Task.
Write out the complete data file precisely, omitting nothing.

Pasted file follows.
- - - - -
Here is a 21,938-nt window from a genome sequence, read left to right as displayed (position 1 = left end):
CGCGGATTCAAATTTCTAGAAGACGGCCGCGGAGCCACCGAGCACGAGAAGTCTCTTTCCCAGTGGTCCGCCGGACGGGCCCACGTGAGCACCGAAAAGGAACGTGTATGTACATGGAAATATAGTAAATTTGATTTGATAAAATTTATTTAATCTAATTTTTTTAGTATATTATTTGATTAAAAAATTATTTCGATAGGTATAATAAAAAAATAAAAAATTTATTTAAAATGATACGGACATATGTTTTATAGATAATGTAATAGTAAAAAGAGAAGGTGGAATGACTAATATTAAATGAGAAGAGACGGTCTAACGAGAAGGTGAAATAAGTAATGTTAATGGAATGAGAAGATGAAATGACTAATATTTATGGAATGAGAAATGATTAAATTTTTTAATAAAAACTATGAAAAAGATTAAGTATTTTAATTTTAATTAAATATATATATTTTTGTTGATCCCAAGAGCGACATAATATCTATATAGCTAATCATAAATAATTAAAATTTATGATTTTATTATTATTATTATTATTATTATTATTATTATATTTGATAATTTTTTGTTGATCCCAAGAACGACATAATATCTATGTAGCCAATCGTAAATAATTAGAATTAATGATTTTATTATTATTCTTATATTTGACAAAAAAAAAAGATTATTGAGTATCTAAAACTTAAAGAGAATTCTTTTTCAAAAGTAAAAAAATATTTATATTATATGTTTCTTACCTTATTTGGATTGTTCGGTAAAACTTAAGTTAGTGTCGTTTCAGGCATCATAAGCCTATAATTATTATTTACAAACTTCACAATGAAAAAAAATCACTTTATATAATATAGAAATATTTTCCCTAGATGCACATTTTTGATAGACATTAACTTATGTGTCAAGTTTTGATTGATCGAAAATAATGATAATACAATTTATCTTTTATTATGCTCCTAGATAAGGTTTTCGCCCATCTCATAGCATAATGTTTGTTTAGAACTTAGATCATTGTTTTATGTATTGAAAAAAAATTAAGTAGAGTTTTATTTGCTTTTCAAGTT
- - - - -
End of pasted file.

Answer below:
Here is a 21,938-nt window from a genome sequence, read left to right as displayed (position 1 = left end):
CGCGGATTCAAATTTCTAGAAGACGGCCGCGGAGCCACCGAGCACGAGAAGTCTCTTTCCCAGTGGTCCGCCGGACGGGCCCACGTGAGCACCGAAAAGGAACGTGTATGTACATGGAAATATAGTAAATTTGATTTGATAAAATTTATTTAATCTAATTTTTTTAGTATATTATTTGATTAAAAAATTATTTCGATAGGTATAATAAAAAAATAAAAAATTTATTTAAAATGATACGGACATATGTTTTATAGATAATGTAATAGTAAAAAGAGAAGGTGGAATGACTAATATTAAATGAGAAGAGACGGTCTAACGAGAAGGTGAAATAAGTAATGTTAATGGAATGAGAAGATGAAATGACTAATATTTATGGAATGAGAAATGATTAAATTTTTTAATAAAAACTATGAAAAAGATTAAGTATTTTAATTTTAATTAAATATATATATTTTTGTTGATCCCAAGAGCGACATAATATCTATATAGCTAATCATAAATAATTAAAATTTATGATTTTATTATTATTATTATTATTATTATTATTATTATATTTGATAATTTTTTGTTGATCCCAAGAACGACATAATATCTATGTAGCCAATCGTAAATAATTAGAATTAATGATTTTATTATTATTCTTATATTTGACAAAAAAAAAAGATTATTGAGTATCTAAAACTTAAAGAGAATTCTTTTTCAAAAGTAAAAAAATATTTATATTATATGTTTCTTACCTTATTTGGATTGTTCGGTAAAACTTAAGTTAGTGTCGTTTCAGGCATCATAAGCCTATAATTATTATTTACAAACTTCACAATGAAAAAAAATCACTTTATATAATATAGAAATATTTTCCCTAGATGCACATTTTTGATAGACATTAACTTATGTGTCAAGTTTTGATTGATCGAAAATAATGATAATACAATTTATCTTTTATTATGCTCCTAGATAAGGTTTTCGCCCATCTCATAGCATAATGTTTGTTTAGAACTTAGATCATTGTTTTATGTATTGAAAAAAAATTAAGTAGAGTTTTATTTGCTTTTCAAGTT